Historical Portraits Picture Archive

Portrait of a Lady in a red dress c.1725 1725c.

Charles Jervas (16751739)

Portrait of a Lady in a red dress c.1725, Charles Jervas
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Oil on canvas
18th Century
32 x 42 inches 81 x 105 cm
 
Provenance:
Swiss Private Collection
Although in this portrait the identities of the sitter and of the castle visible behind her remain uncertain, it is believed that the landscape represents a view in Ireland, where Jervas -an Irish-born artist- worked at times in 1715/16 and on a number of occasions after 1729. The landscapes in which Jervas places his sitters are frequently more than mere backdrops, but contain some relevant geographical or architectural detail to their sitter. The Portrait of Henrietta Howard Countess of Carlisle (English Heritage) is the most celebrated example of this practice, in which Marble Hill House and Pope's villa at Twickenham can be clearly seen. Similarly, Jervas's Portrait of the Duke of Newcastle in Garter Robes (Versions NPG 5582 and Historical Portraits) includes through a window a view of the Duke's castle at Bolsover in Derbyshire.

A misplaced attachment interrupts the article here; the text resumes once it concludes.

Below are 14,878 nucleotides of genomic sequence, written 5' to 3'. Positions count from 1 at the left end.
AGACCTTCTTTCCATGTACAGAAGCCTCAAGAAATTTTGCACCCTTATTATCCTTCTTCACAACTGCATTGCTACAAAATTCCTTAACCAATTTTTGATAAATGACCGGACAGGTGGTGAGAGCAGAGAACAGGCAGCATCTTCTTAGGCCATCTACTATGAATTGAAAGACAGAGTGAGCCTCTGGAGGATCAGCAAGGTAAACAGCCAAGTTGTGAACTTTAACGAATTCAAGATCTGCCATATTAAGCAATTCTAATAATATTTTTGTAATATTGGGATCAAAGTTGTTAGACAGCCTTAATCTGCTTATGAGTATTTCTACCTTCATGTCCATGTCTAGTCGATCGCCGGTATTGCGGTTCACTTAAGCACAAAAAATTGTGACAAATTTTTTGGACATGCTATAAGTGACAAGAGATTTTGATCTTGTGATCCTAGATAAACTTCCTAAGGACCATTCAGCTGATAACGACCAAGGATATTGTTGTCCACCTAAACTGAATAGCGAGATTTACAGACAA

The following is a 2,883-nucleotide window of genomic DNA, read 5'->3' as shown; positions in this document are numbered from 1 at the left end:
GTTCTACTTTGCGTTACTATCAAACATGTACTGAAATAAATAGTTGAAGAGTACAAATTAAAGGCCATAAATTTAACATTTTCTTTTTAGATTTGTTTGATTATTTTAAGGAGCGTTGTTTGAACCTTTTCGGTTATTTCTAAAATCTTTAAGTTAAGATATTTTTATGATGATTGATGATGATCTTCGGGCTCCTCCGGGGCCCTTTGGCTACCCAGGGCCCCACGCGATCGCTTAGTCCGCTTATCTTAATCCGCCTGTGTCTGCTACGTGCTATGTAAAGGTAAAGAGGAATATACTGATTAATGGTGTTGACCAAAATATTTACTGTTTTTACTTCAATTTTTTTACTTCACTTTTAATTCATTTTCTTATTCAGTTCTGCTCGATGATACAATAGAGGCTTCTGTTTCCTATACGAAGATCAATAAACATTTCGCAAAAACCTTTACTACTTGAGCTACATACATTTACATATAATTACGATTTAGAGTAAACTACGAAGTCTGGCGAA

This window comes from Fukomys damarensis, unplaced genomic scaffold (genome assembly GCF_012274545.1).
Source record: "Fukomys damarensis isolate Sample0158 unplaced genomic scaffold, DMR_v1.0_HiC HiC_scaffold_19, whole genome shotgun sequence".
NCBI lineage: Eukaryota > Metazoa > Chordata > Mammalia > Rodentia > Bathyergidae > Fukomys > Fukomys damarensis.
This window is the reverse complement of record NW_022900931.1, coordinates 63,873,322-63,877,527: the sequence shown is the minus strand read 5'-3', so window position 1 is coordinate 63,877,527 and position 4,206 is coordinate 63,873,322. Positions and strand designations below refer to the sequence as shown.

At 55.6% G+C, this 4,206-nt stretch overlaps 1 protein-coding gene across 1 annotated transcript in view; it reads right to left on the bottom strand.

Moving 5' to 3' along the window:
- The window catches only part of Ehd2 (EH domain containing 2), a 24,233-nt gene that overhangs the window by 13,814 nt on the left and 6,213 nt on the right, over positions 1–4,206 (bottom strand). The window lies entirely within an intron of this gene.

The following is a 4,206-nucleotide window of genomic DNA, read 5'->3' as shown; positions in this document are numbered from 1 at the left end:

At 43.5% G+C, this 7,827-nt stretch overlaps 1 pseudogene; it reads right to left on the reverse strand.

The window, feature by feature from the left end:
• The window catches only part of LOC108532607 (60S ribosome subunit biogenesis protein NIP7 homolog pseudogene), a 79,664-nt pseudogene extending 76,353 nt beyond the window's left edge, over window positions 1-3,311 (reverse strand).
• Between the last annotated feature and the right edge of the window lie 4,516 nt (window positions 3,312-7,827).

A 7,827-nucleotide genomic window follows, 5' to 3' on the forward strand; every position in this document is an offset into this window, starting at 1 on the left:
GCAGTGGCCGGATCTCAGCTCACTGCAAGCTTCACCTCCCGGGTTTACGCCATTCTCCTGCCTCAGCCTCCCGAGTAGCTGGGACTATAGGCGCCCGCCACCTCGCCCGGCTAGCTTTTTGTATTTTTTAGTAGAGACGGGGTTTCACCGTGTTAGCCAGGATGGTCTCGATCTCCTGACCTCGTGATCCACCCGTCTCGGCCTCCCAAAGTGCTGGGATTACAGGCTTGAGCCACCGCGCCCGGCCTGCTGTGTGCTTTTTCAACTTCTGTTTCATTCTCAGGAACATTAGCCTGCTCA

In the 1720s and 1730s Charles Jervas was considered the supreme practitioner of female portraiture. Works such as this, characteristic of his elegant manner, continued the idiom of Sir Godfrey Kneller, his master, whilst introducing a new ease into the repertoire. More than Kneller he executed works suggestive of informality and, in placing the sitter entirely within the landscape, Arcadian simplicity. As in this portrait, the sitter is displayed not only with youth and beauty, but with a sharp perceptiveness that belies her recumbent posture.
Philip Mould Ltd, 18-19 Pall Mall, London, SW1Y 5LU.Copyright Philip Mould Ltd.